What does a “culture of inclusion” really mean? It means that a community succeeds in its diversity only when it looks beyond the numbers alone and actively creates a culture where everyone feels valued, included and at ease, an environment in which everyone can do their very best work. Let me be clear: A culture of inclusion is not something we want to pursue because it is a warm, fuzzy, feel-good idea. We must create a culture of inclusion to actively capitalize on our diverse skills and perspectives, so that we can better advance the fundamental mission of MIT. MIT is a place with unrelenting standards of excellence. We need everyone to contribute at the apex of their ability, and if something in the culture is getting in the way, we have to change it. Creating a culture of inclusion is not an optional exercise.

At a very practical level, the feedback we gathered at and after the Congress called out five general areas for our attention: Recruitment, Retention, Climate, Communications and Accountability. While this morning does not afford the time to delve deeply into these areas, I do want you to know that we are using feedback from the Congress to advance important change. For example, in terms of retention and climate, we are following up on a number of concrete suggestions. We will be creating a Best Practices Toolkit to help people understand how to be an effective mentor. We will be promoting new affinity groups, to build networks of support. And we will foster regular, highly visible opportunities for dialogue between people who do not share the same experiences and backgrounds.

Let me give another example: we know we have a lot of work to do on communication, especially in promoting a clear, prominent vision of diversity at MIT and in building these themes into how MIT defines itself. Following the Congress, we created a basic website to present the proceedings to the community. We are now working on a richer site that will represent MIT’s diversity and inclusion efforts comprehensively. It will highlight the many different inclusion efforts on campus, serve as a gateway to useful resources and let the world know that we are serious about diversity and inclusion at MIT. A number of you have offered suggestions about the website; please keep them coming. It is a work in progress and does not yet approach the interactive portal we intend to build.

I want to talk just a bit about what I mean by shared, or distributed, leadership. One highlight of the Congress was the rather dry observation by Dr. Shirley Malcolm of the AAAS [American Association for the Advancement of Science] that all too often, what is called a “search” process is really more of a “sort,” an exercise in sifting through known options. So, how do we break out of this all-too-familiar pattern? Here’s what one participant wrote:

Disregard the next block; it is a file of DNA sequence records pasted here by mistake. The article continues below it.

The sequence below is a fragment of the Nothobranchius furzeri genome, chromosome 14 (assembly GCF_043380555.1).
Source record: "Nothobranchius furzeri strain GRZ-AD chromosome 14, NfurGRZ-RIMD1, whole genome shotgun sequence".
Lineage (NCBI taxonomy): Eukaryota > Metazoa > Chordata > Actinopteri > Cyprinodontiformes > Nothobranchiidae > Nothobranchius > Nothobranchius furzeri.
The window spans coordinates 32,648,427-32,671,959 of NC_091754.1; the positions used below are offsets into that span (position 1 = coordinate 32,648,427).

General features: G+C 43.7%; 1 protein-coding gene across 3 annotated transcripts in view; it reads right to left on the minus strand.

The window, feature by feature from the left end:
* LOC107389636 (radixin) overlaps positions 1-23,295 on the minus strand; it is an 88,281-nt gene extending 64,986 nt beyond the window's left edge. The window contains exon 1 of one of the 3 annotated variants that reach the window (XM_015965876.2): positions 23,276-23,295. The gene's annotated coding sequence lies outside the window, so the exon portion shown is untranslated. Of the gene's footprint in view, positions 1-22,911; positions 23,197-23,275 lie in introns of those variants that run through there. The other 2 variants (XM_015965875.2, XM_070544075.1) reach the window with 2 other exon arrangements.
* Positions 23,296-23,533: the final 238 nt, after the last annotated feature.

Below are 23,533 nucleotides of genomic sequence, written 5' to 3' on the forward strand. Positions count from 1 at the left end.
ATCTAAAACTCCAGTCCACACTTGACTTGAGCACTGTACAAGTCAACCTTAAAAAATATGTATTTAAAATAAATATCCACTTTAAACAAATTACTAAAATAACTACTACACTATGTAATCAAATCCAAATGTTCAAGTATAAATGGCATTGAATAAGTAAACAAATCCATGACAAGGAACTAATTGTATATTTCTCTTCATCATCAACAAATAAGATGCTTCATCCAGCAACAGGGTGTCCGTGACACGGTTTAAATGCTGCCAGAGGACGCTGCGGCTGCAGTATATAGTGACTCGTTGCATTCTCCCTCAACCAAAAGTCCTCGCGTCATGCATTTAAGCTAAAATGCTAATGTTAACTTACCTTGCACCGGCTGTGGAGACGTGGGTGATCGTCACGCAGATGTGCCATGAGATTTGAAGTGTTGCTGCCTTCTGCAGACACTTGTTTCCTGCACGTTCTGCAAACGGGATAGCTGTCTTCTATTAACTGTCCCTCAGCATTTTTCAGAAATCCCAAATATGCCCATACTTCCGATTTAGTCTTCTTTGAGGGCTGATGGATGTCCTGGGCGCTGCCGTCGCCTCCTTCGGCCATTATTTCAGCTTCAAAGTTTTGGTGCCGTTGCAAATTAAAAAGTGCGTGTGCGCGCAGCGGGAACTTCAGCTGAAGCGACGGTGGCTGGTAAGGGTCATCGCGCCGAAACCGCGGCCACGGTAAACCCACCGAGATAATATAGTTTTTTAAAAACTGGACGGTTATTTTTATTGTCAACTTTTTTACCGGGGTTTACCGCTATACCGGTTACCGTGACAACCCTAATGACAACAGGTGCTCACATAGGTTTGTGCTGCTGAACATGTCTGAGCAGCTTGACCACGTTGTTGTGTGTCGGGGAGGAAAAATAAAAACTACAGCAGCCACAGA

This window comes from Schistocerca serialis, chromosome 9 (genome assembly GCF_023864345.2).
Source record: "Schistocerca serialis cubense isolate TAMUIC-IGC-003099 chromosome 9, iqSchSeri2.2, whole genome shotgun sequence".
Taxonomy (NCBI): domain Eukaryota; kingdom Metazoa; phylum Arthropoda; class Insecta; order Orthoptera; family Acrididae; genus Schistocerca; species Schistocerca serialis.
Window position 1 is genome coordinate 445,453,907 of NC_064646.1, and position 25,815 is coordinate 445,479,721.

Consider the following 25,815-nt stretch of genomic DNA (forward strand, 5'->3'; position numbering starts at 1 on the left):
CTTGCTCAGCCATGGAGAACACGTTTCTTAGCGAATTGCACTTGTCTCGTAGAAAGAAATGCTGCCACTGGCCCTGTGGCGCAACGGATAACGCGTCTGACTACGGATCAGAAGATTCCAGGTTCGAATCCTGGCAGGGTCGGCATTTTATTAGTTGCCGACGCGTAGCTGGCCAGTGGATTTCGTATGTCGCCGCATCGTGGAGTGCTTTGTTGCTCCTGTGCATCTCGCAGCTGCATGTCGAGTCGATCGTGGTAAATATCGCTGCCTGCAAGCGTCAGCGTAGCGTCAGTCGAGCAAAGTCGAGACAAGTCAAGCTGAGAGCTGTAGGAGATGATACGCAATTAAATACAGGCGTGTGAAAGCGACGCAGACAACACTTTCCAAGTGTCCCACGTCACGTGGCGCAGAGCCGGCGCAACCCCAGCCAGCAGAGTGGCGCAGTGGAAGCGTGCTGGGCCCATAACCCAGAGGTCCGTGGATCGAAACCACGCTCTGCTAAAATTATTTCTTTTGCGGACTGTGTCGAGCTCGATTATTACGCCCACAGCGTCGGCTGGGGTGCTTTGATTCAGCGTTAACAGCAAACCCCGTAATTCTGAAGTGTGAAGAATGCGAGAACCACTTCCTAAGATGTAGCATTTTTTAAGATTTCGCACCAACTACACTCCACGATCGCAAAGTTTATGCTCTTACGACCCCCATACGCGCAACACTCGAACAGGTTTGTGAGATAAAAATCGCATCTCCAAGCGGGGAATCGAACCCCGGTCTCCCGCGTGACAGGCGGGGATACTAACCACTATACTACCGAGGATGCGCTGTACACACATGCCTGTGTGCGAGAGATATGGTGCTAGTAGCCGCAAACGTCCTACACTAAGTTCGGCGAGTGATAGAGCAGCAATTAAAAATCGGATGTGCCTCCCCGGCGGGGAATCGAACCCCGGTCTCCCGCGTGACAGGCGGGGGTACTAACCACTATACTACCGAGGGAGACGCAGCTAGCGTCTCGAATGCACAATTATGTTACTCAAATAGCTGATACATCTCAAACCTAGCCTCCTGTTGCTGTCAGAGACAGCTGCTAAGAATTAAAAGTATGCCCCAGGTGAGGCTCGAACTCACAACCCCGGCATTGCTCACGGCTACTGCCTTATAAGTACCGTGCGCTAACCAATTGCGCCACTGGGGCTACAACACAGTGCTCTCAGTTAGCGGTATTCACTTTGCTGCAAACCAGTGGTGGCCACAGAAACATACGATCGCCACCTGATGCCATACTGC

I require search committees to compile a pre-search list of women, underrepresented minorities and stars who are good potential applicants, even if they are not ready to apply this year. I ask them to invite these individuals to apply, or to visit a year or so in advance if they are not yet applying for faculty positions. The next year, I follow up, and ask what happened to their previous list.

The truth is that sometimes solutions can be as simple as that, as long as people in positions of leadership carry them through. In addition, there are signs that more MIT leaders are taking this issue on as their own: Some department heads have already reached out to Professor Wesley Harris, Associate Provost for Faculty Equity, to discuss concrete plans for making their departments national leaders on diversity and inclusion. That is what I mean by distributed leadership. To help individual leaders succeed across the Institute, we need to keep uncovering such practical strategies. We need to get the word out across MIT, and we need to “follow up.”

Another inspiring example of distributed leadership is the Initiative on Faculty Race and Diversity. Under the leadership of Professor Paula Hammond, seven fulltime faculty members have volunteered to conduct an unprecedented qualitative and quantitative study of faculty diversity issues at MIT. They expect to share their findings next fall, both defining our challenges and suggesting ways to move forward. Their shared leadership is inspiring, and it is essential. In building a culture of inclusion, distributed leadership is our only path to success, because the real progress in mentoring and reaching out and locating new talent must happen step by step, unit by unit, in labs and offices and residence halls across all of MIT. The ideas I have described are just next steps in a very long journey. The progress we seek will require broadly distributed leadership and sustained efforts – centralized and localized, big and small.